Rubber-legged, whiny and poking annoyingly at my mother's knee for attention, I felt the firm grasp of her friend's hand clutching my cheeks and turning my head in her direction.
"Go away, you're being a brat, toots!" she said and along with her warning came a firm shove away from the table they sat at.
At 5, I was quite strong-willed but this sudden assault from the now frequent visitor of my mother's rattled me, reducing me to a quivering pool of tears. I ran into the living room wailing.
"I wish you wouldn't speak to her that way, Catherine!" my mother admonished. "She's only a child."
"I don't care how old she is, she's a brat and should be outside playing, not hanging around, butting in on our conversation!" she snapped in response.
I took the consolation hug my mother offered as she wiped away my tears.
"Go outside and play for a while. You'll feel better and it'll be dinnertime soon," she whispered.
I trotted out the door and found my friend Holly across the street. This entire scenario was very confusing to Holly and me. Who was this lady? She was much younger than my mom and was at the house all the time now. She was quite pretty, though. She looked like she could be the queen of a Disney-like kingdom in which adults could do whatever they wanted while children were forced to work all day and remain silent. She had a long, thin, frame, impeccable posture—and an air about her which demanded respect and made you want to worship her.
We speculated she was from another country here visiting in some royal capacity. We imagined she hosted grand dinners and wore long, majestic gowns and carried a jewel-embedded wand. The wand, we were sure, was multipurpose: to conduct the orchestra playing each time she came into or left a room, to point towards items she wished fetched for her, to use as a cane adding credibility to her regal stride but mostly, we were sure, it was to thwart off and bash little children when they misbehaved. We concluded that—although pretty—she was a wicked queen.
I decided it was time for answers. When another of her visits concluded, I coyly asked my mother, "Why is that lady always here now?" Turning toward me, tying her apron, my mom asked, "What friend, honey?" I couldn't believe my ears! What friend? "That lady that is here almost every day, mom, that mean lady. I hate her!" I yelled, surprising even myself.
"Come sit down with me, sweetheart" my mom said as she patted the couch cushion next to her. If not for the gentle tone of her voice, I would have thought I was in big trouble. The couch conversations were generally not the kind that ended with me getting a treat.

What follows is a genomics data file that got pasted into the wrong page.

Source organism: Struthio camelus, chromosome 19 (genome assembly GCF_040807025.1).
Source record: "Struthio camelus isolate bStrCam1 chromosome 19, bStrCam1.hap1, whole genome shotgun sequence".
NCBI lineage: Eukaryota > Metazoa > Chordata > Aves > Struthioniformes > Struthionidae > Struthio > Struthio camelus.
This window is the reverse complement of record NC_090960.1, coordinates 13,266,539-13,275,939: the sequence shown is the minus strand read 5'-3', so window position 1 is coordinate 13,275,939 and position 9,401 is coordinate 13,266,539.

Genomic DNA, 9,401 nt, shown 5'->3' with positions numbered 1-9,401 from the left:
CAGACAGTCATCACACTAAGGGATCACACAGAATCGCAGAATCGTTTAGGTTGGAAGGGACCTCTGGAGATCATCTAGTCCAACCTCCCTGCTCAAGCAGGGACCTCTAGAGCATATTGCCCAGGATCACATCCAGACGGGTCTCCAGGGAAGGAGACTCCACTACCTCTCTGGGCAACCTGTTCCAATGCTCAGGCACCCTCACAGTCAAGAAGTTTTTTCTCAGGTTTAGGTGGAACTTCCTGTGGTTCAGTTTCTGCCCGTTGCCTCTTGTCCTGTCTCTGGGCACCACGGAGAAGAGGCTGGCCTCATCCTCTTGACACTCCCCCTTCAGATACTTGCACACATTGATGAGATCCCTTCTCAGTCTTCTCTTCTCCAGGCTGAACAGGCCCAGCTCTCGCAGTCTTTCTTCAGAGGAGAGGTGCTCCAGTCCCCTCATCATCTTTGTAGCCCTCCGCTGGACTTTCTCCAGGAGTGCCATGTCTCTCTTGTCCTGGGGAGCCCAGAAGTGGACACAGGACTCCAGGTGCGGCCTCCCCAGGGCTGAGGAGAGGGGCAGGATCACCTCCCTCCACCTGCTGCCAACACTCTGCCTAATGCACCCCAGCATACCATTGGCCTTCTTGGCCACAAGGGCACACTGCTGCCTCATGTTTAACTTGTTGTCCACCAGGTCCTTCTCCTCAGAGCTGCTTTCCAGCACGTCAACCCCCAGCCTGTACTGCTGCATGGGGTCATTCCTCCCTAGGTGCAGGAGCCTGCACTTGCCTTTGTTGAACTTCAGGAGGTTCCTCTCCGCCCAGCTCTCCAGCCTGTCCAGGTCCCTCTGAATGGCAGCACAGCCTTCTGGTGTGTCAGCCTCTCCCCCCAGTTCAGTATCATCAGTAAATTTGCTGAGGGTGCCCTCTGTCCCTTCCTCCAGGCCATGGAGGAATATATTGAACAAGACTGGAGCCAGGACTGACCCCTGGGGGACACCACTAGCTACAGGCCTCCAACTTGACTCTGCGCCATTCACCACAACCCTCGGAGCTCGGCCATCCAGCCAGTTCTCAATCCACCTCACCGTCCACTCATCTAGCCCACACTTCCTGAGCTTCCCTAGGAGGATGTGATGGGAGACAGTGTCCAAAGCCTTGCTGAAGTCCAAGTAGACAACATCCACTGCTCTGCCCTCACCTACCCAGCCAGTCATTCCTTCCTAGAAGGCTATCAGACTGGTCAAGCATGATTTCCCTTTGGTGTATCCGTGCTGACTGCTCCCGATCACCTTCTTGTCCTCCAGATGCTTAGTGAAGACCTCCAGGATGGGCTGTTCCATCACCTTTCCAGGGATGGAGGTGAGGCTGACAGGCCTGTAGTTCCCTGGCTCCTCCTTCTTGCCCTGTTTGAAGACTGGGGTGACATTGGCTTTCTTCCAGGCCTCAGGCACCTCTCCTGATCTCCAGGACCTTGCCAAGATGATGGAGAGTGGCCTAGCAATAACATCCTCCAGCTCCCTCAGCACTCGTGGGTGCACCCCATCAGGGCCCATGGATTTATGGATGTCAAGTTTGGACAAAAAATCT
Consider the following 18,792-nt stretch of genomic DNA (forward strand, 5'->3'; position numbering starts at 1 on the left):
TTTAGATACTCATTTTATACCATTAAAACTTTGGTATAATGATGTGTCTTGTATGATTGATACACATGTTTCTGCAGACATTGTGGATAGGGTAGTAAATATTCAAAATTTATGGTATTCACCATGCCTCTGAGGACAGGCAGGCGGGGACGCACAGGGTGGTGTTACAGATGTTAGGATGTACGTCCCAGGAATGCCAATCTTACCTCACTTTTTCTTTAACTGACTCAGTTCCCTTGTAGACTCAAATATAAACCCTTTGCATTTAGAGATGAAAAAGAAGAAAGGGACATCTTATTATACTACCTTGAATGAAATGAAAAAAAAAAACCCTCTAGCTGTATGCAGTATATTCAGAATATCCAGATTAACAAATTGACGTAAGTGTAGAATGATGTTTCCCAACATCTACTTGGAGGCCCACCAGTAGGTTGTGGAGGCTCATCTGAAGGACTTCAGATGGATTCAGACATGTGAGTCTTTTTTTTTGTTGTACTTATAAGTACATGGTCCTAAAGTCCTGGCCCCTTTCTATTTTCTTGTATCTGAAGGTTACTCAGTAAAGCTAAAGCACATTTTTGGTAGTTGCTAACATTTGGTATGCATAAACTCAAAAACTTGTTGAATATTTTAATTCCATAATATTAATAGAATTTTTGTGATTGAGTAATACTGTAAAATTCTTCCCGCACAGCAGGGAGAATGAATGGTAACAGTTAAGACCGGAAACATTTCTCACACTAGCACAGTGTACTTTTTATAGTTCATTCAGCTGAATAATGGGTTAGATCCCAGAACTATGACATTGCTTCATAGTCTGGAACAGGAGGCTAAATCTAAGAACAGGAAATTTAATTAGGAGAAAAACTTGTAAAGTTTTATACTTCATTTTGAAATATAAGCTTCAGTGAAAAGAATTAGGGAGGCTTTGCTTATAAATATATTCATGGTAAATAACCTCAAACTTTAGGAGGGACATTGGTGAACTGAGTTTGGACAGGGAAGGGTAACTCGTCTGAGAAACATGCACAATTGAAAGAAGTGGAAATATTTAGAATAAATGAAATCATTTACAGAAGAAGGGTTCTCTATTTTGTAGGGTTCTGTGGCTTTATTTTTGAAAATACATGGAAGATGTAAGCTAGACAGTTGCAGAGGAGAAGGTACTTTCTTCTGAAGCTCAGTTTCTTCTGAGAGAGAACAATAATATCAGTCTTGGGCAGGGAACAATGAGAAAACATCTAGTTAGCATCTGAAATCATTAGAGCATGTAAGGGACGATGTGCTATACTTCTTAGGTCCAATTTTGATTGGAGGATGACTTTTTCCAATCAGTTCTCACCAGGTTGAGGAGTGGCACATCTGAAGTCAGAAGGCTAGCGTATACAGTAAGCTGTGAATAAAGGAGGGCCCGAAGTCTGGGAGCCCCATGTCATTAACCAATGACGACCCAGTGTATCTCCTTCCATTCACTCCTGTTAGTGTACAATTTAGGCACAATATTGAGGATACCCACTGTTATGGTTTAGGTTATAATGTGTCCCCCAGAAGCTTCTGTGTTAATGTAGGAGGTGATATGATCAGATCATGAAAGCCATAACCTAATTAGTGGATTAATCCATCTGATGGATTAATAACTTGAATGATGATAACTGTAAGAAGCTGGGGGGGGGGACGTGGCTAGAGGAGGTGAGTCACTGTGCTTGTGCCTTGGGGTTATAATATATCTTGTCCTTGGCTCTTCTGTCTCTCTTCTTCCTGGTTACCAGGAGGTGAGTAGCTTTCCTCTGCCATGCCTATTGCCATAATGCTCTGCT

I sat down, fidgeting with my hands, finally placing them under my thighs to keep them still. "Look at me, OK? In my eyes," my mom instructed. "That lady that has been coming by is not my friend—she's your sister, Catherine."
"She is NOT my sister. Vicki is my sister. I don't have other sisters, Mom—why are you lying?" I asked, and immediately burst into tears.
After some more reassuring, I finally calmed to the notion that Catherine was indeed my sister. When I was 22, my mother joked over dinner one night that she was initially so taken aback by my question about who the lady was, until she realized that there would be no reason for me to know what was going on at the time.
Catherine was 15 years my senior, and 20 when she was visiting each day to discuss, I later learned, her wedding plans. She had moved out when I was three, only to return years later when she had her wedding reception at our house.
"It wasn't until I looked at the situation from your perspective that I realized you were too young to remember her living here," my mother mused. "I just never put the pieces together before the wedding. I felt badly that I just assumed you'd know."
"It's OK, I completely understand how the situation came to be ... but, man, did I dislike her!"
"Dislike is putting it mildly," she said and laughed, "but in your defense, she had little patience with you."
It wasn't until years later that Catherine and I became close. She taught me to ride horses, the joy of sipping wine in rocking chairs on a hot summer's night and how to make a mean burger on the grill. We shared conversations about first kisses, sex, marriage and raising children. All the conversations girlfriends have. We had our last and most intimate conversation, as I lied curled up beside her in the hospital bed she called home for a month.
"We had a lot of laughs, toots!" she lamented.
"I remember them all," I said quietly.
When the time came, as per her request, I sang her "Danny Boy" in a broken, muffled voice:
"And I will know, tho' soft ye tread above me / And then my grave will richer, sweeter be / And you'll bend down and tell me that you love me / And I will rest in peace until you come to me."
She made me promise I'd sing the entire song and I did not fail her. She was after all, a queen. She made her exit before I finished.
She was my sister, Catherine.